Plant Identification


Botanic Gardens Conservation International, which seeks to prevent plant extinction and promote sustainable ecological practices, estimates there are about 400,000 known plant species throughout the world. Many more have yet to be found, let alone named, which means even the experts can be stumped when it comes to identifying a plant. But amateurs need not be discouraged by the initially intimidating process. Technological advances have made it easier and quicker to narrow search parameters, and cross checks with field guides can provide more certainty. Basic observations will start the process.


A plant's structure offers obvious clues as to its identity. Look at its overall color, shape and size. Observe what its leaves look like and how they are placed in relation to each other. See if the plant has flowers and fruit, and note what those look like. Note potential protective measures, like prickly seed coats.

Seasonal Growth

Observe growth patterns. Most plants, for instance, begin as seedlings with a few leaves but later sprout flowers and grow bean pods as they mature. Deciduous trees have leaves that change color from spring to fall, and then fall off. Does the plant grow like a tree, vine, groundcover or moss? Knowing how a plant changes and behaves during its life cycle and when seasons change will help tremendously with identification.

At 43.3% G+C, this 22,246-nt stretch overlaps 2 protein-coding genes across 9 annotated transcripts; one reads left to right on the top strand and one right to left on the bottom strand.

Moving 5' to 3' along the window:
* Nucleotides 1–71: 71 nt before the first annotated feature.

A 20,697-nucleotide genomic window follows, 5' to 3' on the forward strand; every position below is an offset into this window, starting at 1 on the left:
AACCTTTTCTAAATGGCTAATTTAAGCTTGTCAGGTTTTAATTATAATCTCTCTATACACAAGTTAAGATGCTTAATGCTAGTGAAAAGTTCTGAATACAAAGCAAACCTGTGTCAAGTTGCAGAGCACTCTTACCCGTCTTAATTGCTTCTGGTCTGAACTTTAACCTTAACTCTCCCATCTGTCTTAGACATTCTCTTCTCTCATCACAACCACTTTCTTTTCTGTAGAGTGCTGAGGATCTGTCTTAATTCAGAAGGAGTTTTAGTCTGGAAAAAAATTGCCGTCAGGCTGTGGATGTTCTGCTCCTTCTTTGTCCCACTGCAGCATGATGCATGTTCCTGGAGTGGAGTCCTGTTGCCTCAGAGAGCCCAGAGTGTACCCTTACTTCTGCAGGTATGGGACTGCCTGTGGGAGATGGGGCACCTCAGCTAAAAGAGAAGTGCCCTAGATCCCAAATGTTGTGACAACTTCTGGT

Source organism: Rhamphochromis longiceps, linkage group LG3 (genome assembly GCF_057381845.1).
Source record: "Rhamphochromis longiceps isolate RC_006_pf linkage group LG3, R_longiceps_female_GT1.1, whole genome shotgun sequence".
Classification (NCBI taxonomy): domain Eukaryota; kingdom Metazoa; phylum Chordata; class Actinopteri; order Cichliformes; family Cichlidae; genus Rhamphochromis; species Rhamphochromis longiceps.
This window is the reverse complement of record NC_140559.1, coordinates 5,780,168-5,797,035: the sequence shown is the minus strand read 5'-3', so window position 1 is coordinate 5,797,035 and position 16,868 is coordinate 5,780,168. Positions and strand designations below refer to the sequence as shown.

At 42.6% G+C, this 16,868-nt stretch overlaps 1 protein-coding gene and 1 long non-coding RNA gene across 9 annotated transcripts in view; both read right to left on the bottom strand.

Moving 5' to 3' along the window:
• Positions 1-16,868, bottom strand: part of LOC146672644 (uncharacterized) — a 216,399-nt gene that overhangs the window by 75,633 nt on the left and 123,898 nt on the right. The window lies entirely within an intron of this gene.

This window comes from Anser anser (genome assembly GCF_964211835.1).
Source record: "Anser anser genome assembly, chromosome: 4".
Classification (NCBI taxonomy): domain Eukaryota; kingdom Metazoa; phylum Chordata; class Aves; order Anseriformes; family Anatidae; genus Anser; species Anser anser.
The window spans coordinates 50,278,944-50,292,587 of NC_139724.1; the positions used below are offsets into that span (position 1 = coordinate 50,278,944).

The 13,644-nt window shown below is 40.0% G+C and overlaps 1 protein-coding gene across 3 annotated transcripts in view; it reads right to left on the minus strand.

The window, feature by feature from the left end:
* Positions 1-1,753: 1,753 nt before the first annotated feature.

Flowers and fruit offer excellent identification clues. Note if the plant flowers and what time of the year that happens. Observe the color, shape and size of the flowers, how they are clustered, what they smell like and what kind of insects or mammals pollinate them. Take note of how big it is, the color, what types of animals rely on it as a food source and whether the plant has fruit that is clearly visible.


Pay attention to the plant's relationship with other plants and animals. See if it grows close to other plants that appear to be of the same kind. Determine whether other plants seem to be helping it survive by providing shelter from the wind and sun. Do certain animals avoid eating or coming into contact with it?


Several websites hosted by reputable educational, scientific and government groups offer plant identification keys, providing scientific and common names. Those help narrow a search by asking specific questions about a plant's physical appearance and growth habits. There are also many field guides that help with searches. Each offers detailed pictures for comparison and contrast.

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About this Author

Joy Brown is a newspaper reporter at "The Courier" and in Findlay, Ohio. She has been writing professionally since 1995, primarily in Findlay and previously at the "Galion (Ohio) Inquirer" and "Toledo City Paper." Brown holds a Bachelor of Arts in journalism and history from Miami University.